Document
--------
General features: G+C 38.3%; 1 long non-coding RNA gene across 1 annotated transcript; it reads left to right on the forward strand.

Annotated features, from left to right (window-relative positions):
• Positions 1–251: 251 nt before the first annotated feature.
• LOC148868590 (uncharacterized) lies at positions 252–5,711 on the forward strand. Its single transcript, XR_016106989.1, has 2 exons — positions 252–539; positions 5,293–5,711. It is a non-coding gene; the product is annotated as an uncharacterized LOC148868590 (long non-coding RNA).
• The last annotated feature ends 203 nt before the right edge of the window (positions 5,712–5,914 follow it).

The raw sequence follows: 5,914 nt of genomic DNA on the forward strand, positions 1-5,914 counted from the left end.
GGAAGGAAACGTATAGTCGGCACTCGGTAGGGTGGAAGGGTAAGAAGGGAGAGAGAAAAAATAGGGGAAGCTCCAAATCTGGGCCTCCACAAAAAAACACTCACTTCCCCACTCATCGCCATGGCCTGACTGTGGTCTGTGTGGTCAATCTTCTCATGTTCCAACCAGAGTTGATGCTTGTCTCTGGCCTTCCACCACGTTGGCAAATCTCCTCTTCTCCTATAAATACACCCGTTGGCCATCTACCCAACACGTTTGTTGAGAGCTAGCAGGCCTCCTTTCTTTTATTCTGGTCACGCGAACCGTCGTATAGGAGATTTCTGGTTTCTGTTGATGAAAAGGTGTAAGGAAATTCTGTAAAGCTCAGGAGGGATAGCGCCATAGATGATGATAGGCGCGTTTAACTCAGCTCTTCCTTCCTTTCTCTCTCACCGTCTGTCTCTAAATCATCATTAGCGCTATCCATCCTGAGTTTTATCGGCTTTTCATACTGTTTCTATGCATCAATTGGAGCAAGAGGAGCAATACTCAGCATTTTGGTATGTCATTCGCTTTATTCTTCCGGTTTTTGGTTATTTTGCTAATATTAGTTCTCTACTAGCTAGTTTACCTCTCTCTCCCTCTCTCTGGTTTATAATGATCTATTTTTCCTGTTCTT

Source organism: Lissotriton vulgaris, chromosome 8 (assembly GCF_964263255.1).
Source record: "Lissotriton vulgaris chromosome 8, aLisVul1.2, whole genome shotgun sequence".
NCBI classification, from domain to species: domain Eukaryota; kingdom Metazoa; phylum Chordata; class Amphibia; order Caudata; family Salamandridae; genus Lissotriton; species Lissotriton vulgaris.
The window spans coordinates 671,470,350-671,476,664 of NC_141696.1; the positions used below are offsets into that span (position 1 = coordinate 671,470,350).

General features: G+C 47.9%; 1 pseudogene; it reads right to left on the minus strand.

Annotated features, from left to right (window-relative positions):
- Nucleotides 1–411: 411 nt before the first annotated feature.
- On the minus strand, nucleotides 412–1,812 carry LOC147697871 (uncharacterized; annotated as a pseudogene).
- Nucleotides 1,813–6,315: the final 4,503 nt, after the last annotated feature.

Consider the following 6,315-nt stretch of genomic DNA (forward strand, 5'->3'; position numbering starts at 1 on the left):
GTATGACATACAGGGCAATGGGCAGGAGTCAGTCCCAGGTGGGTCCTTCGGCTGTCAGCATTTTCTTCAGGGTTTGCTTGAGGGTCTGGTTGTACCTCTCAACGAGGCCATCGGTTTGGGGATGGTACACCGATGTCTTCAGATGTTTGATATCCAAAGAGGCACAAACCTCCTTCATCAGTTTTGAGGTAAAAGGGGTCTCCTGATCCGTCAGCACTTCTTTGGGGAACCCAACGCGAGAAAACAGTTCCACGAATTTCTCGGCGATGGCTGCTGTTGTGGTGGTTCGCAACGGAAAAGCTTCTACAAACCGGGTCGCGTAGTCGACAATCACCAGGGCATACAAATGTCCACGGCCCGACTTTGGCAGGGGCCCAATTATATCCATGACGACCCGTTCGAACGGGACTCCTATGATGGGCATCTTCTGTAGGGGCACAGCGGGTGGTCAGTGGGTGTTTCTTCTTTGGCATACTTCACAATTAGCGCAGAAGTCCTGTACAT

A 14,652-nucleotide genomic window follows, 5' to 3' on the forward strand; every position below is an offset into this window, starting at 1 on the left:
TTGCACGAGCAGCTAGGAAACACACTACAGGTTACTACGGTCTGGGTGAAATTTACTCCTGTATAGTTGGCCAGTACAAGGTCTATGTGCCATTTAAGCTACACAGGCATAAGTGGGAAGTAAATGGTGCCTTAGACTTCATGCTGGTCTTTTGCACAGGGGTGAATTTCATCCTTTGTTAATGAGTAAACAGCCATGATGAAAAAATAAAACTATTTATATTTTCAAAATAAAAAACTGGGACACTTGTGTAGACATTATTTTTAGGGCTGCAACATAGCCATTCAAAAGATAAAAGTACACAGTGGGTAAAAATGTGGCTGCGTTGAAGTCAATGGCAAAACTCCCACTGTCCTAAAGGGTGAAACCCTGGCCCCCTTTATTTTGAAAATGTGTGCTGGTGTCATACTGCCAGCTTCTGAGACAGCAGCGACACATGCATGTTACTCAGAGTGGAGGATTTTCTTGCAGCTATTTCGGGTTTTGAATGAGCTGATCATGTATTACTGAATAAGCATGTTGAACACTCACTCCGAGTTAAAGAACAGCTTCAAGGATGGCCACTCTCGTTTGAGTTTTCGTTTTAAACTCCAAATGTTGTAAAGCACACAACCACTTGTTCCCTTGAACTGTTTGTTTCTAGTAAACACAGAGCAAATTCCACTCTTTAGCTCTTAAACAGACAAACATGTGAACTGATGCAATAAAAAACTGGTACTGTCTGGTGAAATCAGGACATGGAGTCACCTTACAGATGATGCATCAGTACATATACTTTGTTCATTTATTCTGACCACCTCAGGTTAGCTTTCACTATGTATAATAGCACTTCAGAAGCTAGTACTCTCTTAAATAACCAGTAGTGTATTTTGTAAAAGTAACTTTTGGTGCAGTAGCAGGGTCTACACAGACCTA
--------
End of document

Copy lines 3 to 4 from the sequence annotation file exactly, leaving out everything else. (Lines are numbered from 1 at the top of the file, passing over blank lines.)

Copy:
• Positions 1–251: 251 nt before the first annotated feature.
• LOC148868590 (uncharacterized) lies at positions 252–5,711 on the forward strand. Its single transcript, XR_016106989.1, has 2 exons — positions 252–539; positions 5,293–5,711. It is a non-coding gene; the product is annotated as an uncharacterized LOC148868590 (long non-coding RNA).